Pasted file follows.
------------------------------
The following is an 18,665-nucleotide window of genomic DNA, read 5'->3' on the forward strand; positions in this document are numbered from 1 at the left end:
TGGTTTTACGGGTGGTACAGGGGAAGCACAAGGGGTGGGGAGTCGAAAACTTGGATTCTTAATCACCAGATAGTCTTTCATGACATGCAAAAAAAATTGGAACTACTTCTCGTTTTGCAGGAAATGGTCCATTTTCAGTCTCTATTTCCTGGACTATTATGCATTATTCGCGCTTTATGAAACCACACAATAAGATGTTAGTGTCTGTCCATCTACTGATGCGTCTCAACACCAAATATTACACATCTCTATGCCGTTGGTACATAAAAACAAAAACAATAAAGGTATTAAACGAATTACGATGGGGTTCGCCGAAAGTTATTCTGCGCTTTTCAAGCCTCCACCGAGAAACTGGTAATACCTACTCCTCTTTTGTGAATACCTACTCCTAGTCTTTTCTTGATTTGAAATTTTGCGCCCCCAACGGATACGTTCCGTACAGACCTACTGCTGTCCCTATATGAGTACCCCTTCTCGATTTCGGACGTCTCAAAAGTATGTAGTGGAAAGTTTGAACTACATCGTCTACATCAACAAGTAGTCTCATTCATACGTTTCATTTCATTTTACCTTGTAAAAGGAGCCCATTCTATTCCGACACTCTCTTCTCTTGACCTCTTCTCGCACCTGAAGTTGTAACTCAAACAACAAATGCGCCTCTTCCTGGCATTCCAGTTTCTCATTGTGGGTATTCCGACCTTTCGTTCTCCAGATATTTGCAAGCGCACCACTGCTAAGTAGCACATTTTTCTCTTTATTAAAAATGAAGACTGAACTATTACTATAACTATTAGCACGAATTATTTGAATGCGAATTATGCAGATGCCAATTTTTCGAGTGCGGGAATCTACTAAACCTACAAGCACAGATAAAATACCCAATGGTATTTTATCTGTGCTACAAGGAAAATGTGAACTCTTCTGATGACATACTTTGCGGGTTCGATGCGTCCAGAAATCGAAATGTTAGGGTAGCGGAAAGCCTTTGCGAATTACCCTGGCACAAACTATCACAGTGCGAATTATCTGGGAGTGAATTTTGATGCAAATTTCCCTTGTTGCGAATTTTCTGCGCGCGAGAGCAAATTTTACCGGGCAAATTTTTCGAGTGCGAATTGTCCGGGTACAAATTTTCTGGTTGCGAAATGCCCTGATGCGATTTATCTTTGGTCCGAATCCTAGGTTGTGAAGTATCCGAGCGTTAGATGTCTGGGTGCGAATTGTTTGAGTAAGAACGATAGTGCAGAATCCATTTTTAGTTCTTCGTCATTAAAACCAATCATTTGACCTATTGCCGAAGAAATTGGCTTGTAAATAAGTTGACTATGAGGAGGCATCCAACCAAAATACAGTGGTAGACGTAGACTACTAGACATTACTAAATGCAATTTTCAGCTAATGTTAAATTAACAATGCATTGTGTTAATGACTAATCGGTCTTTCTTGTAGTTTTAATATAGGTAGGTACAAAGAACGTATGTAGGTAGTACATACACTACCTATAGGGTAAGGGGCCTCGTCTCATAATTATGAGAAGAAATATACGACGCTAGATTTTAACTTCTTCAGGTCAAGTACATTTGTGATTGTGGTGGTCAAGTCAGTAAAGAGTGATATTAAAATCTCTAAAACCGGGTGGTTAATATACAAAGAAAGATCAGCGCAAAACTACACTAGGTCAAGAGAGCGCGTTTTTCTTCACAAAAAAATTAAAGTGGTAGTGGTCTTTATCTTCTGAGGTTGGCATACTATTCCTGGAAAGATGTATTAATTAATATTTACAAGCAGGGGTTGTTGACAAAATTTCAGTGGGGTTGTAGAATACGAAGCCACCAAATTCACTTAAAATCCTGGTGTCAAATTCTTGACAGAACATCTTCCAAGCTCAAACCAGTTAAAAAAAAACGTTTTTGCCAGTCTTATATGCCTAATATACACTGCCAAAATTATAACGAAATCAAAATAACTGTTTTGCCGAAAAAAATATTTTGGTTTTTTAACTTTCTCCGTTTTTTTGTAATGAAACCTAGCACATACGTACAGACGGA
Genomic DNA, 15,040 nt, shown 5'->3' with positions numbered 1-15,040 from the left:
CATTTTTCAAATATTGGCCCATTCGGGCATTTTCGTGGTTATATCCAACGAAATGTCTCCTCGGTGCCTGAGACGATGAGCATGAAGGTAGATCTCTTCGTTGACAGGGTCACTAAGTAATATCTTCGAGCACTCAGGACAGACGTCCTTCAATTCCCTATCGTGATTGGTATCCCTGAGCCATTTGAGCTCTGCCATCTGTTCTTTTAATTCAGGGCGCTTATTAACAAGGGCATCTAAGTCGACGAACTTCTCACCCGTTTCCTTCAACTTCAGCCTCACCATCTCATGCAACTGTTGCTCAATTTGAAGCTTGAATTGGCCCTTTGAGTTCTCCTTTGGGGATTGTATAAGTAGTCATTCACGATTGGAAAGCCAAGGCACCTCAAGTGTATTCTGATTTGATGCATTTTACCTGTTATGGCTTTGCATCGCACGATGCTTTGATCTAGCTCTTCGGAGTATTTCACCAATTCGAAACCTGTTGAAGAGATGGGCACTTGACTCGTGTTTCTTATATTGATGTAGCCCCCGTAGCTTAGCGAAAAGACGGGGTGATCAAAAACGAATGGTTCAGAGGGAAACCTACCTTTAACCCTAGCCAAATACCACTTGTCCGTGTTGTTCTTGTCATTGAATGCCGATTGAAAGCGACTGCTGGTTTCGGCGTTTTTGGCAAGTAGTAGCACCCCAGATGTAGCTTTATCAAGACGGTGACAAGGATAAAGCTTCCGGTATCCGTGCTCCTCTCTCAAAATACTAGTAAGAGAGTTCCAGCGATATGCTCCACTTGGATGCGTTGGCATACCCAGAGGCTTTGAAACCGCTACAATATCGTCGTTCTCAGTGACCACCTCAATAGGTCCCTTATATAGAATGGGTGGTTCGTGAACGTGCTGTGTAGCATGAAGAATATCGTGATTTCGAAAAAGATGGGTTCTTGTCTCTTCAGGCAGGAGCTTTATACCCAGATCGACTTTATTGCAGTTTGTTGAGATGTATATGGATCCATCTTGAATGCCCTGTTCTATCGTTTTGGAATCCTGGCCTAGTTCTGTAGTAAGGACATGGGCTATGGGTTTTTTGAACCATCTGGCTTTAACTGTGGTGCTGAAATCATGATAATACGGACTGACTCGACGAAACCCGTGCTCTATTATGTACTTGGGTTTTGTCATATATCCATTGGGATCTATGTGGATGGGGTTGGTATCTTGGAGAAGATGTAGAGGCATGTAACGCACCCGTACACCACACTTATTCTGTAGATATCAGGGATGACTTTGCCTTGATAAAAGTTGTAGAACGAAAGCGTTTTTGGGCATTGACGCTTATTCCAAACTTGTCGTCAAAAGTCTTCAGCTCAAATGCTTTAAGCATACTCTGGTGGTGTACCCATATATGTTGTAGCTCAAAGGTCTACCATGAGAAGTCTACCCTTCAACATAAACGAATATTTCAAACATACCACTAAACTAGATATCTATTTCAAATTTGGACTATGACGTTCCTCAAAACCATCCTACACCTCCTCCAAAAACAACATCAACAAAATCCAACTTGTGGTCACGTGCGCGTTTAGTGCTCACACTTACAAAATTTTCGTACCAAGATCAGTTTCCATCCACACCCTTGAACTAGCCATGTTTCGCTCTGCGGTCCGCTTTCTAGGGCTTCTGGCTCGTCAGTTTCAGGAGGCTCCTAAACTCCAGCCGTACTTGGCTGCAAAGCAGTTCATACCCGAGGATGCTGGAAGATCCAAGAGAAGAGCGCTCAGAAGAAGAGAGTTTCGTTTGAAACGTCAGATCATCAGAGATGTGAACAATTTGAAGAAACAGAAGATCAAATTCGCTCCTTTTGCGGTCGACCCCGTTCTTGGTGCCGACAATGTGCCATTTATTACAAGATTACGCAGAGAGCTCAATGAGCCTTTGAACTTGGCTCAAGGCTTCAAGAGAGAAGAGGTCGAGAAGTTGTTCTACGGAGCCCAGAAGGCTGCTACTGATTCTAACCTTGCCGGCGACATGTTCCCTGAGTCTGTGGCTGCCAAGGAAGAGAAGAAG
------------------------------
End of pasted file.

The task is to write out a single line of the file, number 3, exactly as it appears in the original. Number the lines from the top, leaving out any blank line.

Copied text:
Genomic DNA, 15,040 nt, shown 5'->3' with positions numbered 1-15,040 from the left: